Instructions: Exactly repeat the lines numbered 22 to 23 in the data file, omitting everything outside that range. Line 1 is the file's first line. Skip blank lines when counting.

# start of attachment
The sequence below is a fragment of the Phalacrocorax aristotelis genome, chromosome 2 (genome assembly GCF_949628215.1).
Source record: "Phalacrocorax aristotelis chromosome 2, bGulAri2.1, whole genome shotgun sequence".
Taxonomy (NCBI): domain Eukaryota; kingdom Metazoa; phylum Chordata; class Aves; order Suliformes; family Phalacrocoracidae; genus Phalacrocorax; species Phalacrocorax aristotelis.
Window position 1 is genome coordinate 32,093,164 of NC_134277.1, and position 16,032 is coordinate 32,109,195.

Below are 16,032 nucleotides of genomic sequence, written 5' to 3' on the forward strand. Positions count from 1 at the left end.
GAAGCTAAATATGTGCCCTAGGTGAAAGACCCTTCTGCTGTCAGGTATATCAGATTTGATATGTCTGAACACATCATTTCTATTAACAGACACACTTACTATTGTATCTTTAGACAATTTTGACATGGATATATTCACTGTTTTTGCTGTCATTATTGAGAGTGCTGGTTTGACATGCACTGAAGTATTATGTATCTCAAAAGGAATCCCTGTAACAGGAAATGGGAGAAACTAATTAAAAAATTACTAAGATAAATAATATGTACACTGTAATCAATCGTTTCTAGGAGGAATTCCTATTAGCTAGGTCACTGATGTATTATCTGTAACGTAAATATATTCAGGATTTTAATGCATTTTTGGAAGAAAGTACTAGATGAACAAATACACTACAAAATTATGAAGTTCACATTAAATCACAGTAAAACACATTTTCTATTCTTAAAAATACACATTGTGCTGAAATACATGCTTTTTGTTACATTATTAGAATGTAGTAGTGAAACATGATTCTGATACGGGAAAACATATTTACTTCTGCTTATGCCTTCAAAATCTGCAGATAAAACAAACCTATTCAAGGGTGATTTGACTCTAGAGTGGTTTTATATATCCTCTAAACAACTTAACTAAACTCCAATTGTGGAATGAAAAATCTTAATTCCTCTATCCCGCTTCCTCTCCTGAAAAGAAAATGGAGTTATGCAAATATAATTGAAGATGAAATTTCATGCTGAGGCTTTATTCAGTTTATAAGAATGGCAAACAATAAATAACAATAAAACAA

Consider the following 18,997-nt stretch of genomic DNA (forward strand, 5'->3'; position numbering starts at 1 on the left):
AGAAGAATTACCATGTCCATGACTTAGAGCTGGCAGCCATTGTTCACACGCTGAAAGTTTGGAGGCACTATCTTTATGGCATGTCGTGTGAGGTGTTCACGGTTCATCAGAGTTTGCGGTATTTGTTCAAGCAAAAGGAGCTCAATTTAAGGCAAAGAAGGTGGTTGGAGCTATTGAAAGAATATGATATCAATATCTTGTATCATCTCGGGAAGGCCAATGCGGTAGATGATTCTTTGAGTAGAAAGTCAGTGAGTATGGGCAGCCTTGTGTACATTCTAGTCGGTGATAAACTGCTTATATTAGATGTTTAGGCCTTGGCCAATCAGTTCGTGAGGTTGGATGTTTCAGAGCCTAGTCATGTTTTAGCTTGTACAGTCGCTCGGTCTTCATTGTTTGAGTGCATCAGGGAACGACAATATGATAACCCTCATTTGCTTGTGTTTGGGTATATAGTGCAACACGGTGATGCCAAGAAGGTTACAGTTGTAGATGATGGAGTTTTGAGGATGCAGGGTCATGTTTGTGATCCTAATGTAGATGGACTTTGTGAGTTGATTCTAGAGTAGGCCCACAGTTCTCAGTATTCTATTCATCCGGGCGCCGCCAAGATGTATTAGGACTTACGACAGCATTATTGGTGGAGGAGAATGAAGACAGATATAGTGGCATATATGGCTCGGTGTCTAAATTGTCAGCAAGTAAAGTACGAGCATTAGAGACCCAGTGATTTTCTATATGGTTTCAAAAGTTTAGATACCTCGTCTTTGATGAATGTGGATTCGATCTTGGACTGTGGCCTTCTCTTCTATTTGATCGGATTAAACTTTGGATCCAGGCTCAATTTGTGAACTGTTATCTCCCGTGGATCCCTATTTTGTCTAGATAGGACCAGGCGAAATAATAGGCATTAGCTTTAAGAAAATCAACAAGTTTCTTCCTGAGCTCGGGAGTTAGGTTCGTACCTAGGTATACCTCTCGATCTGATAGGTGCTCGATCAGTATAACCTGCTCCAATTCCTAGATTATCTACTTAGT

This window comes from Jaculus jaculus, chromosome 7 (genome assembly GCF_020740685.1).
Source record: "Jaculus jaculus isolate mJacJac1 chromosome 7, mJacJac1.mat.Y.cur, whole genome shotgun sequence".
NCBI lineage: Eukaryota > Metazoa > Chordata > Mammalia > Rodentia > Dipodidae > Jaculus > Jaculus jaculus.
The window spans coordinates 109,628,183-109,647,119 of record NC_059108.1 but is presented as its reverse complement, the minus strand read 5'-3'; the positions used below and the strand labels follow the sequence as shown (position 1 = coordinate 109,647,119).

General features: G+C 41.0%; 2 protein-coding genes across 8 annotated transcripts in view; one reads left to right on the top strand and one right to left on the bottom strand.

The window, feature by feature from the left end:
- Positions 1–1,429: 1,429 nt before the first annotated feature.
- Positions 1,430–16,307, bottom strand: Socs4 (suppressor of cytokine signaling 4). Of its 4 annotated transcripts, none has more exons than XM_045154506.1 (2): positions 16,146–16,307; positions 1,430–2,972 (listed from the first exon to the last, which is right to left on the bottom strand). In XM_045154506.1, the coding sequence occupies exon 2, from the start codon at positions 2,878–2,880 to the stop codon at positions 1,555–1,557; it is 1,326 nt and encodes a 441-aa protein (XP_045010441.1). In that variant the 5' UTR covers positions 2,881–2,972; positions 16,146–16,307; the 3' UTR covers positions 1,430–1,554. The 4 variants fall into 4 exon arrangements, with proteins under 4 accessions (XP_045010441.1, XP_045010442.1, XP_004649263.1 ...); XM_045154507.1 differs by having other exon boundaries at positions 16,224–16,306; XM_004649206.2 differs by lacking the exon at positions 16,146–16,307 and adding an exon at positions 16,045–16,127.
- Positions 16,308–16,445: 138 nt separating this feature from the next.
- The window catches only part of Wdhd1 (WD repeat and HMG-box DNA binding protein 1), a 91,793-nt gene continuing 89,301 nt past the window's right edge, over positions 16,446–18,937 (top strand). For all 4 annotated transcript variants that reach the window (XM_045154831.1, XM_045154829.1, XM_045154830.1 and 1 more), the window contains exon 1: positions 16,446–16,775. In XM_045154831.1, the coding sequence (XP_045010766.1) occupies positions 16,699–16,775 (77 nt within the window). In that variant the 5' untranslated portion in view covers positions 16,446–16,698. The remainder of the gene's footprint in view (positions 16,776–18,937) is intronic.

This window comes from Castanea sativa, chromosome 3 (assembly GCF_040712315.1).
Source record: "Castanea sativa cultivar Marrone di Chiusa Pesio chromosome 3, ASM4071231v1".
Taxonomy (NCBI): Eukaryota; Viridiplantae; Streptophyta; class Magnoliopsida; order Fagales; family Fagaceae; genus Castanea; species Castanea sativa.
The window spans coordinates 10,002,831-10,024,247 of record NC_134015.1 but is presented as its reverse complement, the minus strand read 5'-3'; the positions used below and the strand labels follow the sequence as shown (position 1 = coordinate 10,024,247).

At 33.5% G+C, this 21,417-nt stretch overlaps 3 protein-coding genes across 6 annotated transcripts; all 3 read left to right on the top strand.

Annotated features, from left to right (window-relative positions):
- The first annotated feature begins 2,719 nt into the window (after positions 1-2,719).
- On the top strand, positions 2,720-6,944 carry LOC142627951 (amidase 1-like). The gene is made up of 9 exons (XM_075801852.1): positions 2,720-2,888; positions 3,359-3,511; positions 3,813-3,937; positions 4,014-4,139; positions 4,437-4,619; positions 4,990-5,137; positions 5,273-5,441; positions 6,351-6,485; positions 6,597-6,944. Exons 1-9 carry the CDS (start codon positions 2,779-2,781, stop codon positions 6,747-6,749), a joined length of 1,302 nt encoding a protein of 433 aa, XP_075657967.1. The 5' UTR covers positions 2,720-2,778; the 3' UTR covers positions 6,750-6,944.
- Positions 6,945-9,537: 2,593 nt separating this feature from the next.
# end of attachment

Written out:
The window spans coordinates 10,002,831-10,024,247 of record NC_134015.1 but is presented as its reverse complement, the minus strand read 5'-3'; the positions used below and the strand labels follow the sequence as shown (position 1 = coordinate 10,024,247).

At 33.5% G+C, this 21,417-nt stretch overlaps 3 protein-coding genes across 6 annotated transcripts; all 3 read left to right on the top strand.